Continuous Improvement -- Impatience As A Virtue

Dec. 21, 2004
Quick hits should hit the bottom line.

Every operations manager I've ever met has a list in his or her head. It's what pops to mind when someone asks, "What are you working on?"

Today's crisis may be at the top, but below that is a list of the projects they have going that they hope will move operational performance forward over the next 12 months. The list includes upcoming kaizen events, new technology implementations, ongoing Six Sigma projects or simply "areas of opportunity" targeted for improvement.

The trouble with many such lists is that the projects are scattered across the operation, crisis points clamoring for attention, far removed from the profit objective of the business.

After such problems are fixed, too many manufacturing company CEOs are left wondering, when they see and hear about all of the great things happening in the factory, why nothing is showing up in the financials. If you don't factor in the bottom-line impact of such initiatives, it's impossible to know where to start.

Whether you hire someone to help or go it alone, when it comes to transforming business processes with the bottom line in mind, there are some lessons to be learned from consultants. John Kim, chief operating officer at Iowa-based Simpler Consulting, talks about "pay-as-you-go results."

Offering an example, he says a pair of week-long kaizen events with two teams of six people -- 12 man-weeks of labor plus the cost of a consultant -- should deliver a 90-day payback. Any longer than that, and the consultant starts being viewed as a cost rather than an investment.

Sure, consultants have to continually justify the value of their services to their clients, sometimes to the detriment of longer-range initiatives. But that's no reason why operations managers shouldn't set similar targets and show a similar impatience when it comes to their own process-improvement projects.

There are a number of approaches to ensure a quick and lasting payback. Kim says he asks clients to identify the two measures that, if they were to improve by double digits in the next 12 months, would have the biggest impact on the success of the business.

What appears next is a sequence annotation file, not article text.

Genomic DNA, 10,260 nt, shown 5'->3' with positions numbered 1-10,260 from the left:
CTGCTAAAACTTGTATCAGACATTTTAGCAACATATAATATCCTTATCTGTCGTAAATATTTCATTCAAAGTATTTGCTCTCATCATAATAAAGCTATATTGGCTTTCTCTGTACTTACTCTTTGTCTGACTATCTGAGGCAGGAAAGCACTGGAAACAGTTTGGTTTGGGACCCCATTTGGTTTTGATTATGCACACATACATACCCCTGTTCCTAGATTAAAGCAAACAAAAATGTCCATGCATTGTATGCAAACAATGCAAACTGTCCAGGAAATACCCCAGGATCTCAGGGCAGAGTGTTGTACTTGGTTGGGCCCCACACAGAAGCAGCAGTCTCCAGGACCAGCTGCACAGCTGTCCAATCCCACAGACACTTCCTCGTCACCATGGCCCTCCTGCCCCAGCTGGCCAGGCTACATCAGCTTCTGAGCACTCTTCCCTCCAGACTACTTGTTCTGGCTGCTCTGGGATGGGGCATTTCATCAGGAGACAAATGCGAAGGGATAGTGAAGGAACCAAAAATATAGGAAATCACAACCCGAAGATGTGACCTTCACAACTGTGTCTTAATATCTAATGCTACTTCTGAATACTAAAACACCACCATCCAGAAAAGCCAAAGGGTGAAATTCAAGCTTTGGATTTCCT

It might be a productivity increase, a labor-cost reduction, freed-up capacity or improved cash flow. If management's response is increased sales or more volume -- as is frequently the case -- he asks them to identify what would drive more sales. A price cut? A reduction in order-to-delivery times? Quality improvements? Quicker new-product introductions?

If sales alone is tasked with boosting revenues, that "makes the entire organization outside of the sales and marketing group, say 'It's not my problem.'" Kim observes. "You have to earn the right to increase sales, and that right comes from delivering better value to the customer."

Once those key factors that will deliver better value to the customer have been identified, the problem areas that, when fixed, will have the greatest impact on the business, tend to reveal themselves.

The trick is prioritizing your initiatives so that they build upon one another, incrementally delivering results that roll forward in a snowball effect. That's when the returns really start to show up in the form of dramatic cost reductions and, if customer value has been enhanced, increased sales.

It's a common lament that short-term thinking is at the heart of everything that's wrong in American business. Bottom-line thinking isn't short-term thinking. Getting a company back on course or transforming a culture requires a long-term commitment.

Just because something requires a long-term commitment, though, doesn't mean you should have to wait very long before you start seeing results. Quick bottom-line results, in fact, will reinforce a long-term commitment. When it comes to your process-improvement efforts, CEO buy-in is just as important as employee buy-in. The journey may be long, but it should pay for itself.

David Drickhamer was IndustryWeek's Editorial Research Director.

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